Snapchat is now accessible on the web, but there's a catch
You need to pay $3.99 per month to access the app on your desktop.
What you need to know
- Snapchat has launched a web app that includes its core features on mobile.
- Snapchat for the web is available only to paid subscribers in selected countries for now.
- It supports chat reactions and reply, with AR Lenses rolling out soon.
Snapchat is expanding beyond smartphones. Today, Snap announced that Snapchat is available on the web to let users send pictures and chat with friends through video calls.
The web app brings with it a bunch of features that elevate Snapchat to one of the best messaging apps on mobile, including voice and video calling capabilities. It also ensures an uninterrupted chat experience by allowing you to start a chat on your smartphone and then continue the conversation where you left off on your PC.
However, Snapchat for the web is only accessible to Snapchat+ subscribers. This means you won't be able to open the service on your desktop unless you pay $3.99 per month.
Snapchat+ was launched in June to diversify the platform's revenue streams beyond ads. The web app marks the first time that Snap has introduced an exclusive feature for subscribers.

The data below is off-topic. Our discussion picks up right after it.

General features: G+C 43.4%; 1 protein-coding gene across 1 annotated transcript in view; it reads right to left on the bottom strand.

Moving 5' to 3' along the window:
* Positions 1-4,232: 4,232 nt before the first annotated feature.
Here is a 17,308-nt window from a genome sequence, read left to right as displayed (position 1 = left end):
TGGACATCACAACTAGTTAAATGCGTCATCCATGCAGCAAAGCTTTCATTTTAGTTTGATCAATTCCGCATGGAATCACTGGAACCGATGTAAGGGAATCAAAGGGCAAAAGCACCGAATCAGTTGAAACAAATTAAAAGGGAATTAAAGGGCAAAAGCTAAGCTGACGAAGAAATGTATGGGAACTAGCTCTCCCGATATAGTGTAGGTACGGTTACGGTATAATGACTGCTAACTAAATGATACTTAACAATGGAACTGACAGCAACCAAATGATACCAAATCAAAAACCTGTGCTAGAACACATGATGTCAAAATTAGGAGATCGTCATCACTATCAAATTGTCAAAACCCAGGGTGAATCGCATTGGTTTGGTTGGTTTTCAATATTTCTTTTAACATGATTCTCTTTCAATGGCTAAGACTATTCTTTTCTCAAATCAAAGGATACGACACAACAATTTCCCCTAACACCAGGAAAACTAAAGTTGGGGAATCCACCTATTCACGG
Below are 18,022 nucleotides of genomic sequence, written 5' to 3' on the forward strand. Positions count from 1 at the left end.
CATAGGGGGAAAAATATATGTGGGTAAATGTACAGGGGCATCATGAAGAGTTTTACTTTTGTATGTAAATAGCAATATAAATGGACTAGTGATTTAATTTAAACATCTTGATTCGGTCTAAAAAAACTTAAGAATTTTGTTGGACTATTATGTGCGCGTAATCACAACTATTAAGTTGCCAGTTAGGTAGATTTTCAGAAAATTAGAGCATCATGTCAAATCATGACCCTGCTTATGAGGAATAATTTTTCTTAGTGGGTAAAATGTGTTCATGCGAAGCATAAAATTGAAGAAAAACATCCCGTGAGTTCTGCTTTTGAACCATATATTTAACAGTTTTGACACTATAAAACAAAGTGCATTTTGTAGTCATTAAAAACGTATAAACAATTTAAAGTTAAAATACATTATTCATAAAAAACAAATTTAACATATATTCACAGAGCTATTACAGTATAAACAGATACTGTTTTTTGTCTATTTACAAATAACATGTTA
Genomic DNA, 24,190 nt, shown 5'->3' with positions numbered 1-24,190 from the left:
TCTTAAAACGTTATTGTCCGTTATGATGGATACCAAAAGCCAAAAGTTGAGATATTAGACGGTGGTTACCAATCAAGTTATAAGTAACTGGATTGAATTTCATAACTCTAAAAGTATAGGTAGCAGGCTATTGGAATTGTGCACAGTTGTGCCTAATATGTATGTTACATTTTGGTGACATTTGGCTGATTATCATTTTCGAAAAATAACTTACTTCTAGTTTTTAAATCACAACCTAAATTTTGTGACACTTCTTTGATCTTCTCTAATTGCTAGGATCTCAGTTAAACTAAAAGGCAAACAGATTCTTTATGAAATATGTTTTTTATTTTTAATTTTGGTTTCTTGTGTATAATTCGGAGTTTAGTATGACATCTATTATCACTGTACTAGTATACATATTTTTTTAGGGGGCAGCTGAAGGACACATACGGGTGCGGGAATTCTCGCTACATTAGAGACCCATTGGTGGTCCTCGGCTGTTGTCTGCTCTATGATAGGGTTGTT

"With more than 100 million Snapchatters using our voice and video calling each month on average, we’re excited to offer a new way for our community to keep conversations going on their computers, where they’re already working, learning, and browsing," the company said in a blog post (opens in new tab).
Like its mobile version, the web app also supports chat reactions and replies. Snap has promised to bring support for AR Lenses soon. To properly represent the device you're using to access the service, your Bitmoji will be accompanied by a laptop icon. In the future, Snap plans to add the ability to view Stories and Memories on desktop.
Snapchat+ subscribers in the United States, United Kingdom, Australia, New Zealand, and Canada can now access the service's web interface by going to web.snapchat.com on Google Chrome. TechCrunch (opens in new tab) reports that it will also make its way to France, Germany, Saudi Arabia, and the United Arab Emirates before eventually going global for all users.
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Jay Bonggolto always keeps a nose for news. He has been writing about consumer tech and apps for as long as he can remember, and he has used a variety of Android phones since falling in love with Jelly Bean. Send him a direct message via Twitter or LinkedIn.